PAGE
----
2018 has mercifully come to an end, and 2019 has just barely begun. Therefore, it is the perfect time to look at back at the past year and reflect on what we learned. For example, OAG’s Punctuality League has just announced its list of the most punctual airlines and airports in the world!
To coldly compile such lists, the league draws on the records of 58 million flights carried out throughout the year. If the OAG schedule database doesn’t have the records of at least 80% of your flights, you’re out of consideration (and bad at bookkeeping). OAG defines on-time performance as leaving and/or landing within 15 minutes of the official time. Cancellations are included in the calculations. For an airline, only the ability to land on time matters.
OAG also separates the airlines into five categories. However, of all airlines of all sizes, the Latin America Copa Airlines wins the trophy, as 89.79% of their flights land on time. AirBaltic is the runner up, with 89.17%. The biggest fall in OTP was with Vueling, who fell from 7th position to 63rd – OAG theorizes that it might have been due to the French industrial actions.
In the “mega airline” category – which includes top 20 passenger airlines by flights – LATAM Airline Group saw great improvements in OTP and landed the 1st place with 85.60% (they had the 8th place the previous year). SAS and Lufthansa (LHAB) (LHA) , on the other hand, fell down the rating. Of the mainline airlines – those among the top 250 operators and with more than 30,000 scheduled flights – the first three spots were taken by Copa Airlines, airBaltic and Hong Kong Airlines (88.11%), respectively. Kudos to Bangkok Airways who leaped from 34th position to the 5th (87.16%).
Now for the low-cost carriers, who were excluded from the mainline list. Ryanair is nowhere to be seen, obviously – of European LCCs, only Transavia (81.98%, 6th place) and Norwegian (74.57%, 18th) remain on the top 20 chart. Azul (AZUL) dominates the chart with 85.21%! In general, if we look at the European operators, airBaltic takes the top position, with KLM trailing as the second (84.52%), followed by Iberia (84.01%). For the latter, it’s a great boost, as it had not made the top 10 in the previous year. On the other hand, Vueling, Austrian and SAS dropped off.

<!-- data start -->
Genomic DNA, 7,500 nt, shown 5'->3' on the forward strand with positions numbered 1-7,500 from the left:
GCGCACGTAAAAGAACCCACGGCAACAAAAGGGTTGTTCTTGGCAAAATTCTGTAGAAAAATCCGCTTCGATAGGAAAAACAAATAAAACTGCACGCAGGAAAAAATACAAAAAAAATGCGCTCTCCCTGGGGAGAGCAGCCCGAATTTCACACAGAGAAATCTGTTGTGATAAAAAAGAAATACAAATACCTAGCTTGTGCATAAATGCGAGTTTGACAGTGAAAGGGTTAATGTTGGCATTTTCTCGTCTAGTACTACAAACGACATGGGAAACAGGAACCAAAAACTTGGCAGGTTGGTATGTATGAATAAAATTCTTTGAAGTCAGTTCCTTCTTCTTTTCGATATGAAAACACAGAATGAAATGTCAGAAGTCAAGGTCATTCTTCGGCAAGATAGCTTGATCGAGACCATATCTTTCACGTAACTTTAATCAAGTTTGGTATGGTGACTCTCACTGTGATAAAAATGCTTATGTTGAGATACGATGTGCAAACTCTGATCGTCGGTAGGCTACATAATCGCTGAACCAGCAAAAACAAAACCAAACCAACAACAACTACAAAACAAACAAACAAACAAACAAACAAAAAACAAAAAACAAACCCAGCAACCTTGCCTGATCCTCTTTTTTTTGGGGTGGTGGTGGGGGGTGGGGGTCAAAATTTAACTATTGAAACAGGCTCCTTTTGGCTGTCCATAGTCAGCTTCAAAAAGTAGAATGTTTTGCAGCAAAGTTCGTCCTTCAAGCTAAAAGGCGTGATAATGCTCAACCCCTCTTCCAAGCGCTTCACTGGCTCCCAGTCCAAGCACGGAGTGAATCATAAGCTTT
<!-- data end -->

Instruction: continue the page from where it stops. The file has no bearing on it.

And now for the airports! Your small airports – as defined by 2.5M-5M departing seats a year – were judged, just like the big ones, on planes departing and/or leaving within 15 minutes of their allotted time. Minsk Airport shone in this league, with OTP of 92.35%. Three Brazilian airports made unto the list. However, European airports did not put up that great of a show. For example, Paris Charleroi dropped from the top 5 to 6th position last year – and dropped off the top 20 in the newest rating.
There were some serious changes in medium airports (5M-10M seats). Panama City moved from 2nd place to 1st with OTP of 91.11%. Continuing the trend of European ineptitude, Birmingham Airport, first among the medium airports last year, dropped off the top 20 chart entirely. Maybe it had something to do with all of those strikes that shook European airlines in 2018? Overall, 14 of the top 20 medium airports were found in the Americas. On the other hand, while Osaka topped the chart for large airports (10-20M), displaying an OTP of 88.22%, the chart included 3 European ones. Athens was 14th, Istanbul Sabiha Gokcen the 18th and Oslo the 20th.
Major airports (that’s 20-30M for those counting) were topped by Moscow Sheremetyevo, with its passenger enjoying an OTP of 87.00% – hooray for them! But if we move to the mega airport (30m+) category, it’s back to Japan as Tokyo Haneda that lead the pack (85.62%). On this list of massive airports, Madrid is the first European one, being 6th with OTP of 79.16%. Amsterdam is 8th with 77.73%. To translate into human language, even at the best and biggest European airport, you can expect 1/5th of your flights to be late or otherwise disrupted in some way.
So there you have it! Now you know the airlines least likely to disrupt your flight with delays and cancellations. If those do occur, Skycop is ready to help passengers claim compensation. According to EC 261/2004, a flyer can claim up to €600, depending on the length of the flight. However, be aware that airports messing up makes compensation void – so make sure to fly to/from trusty ones!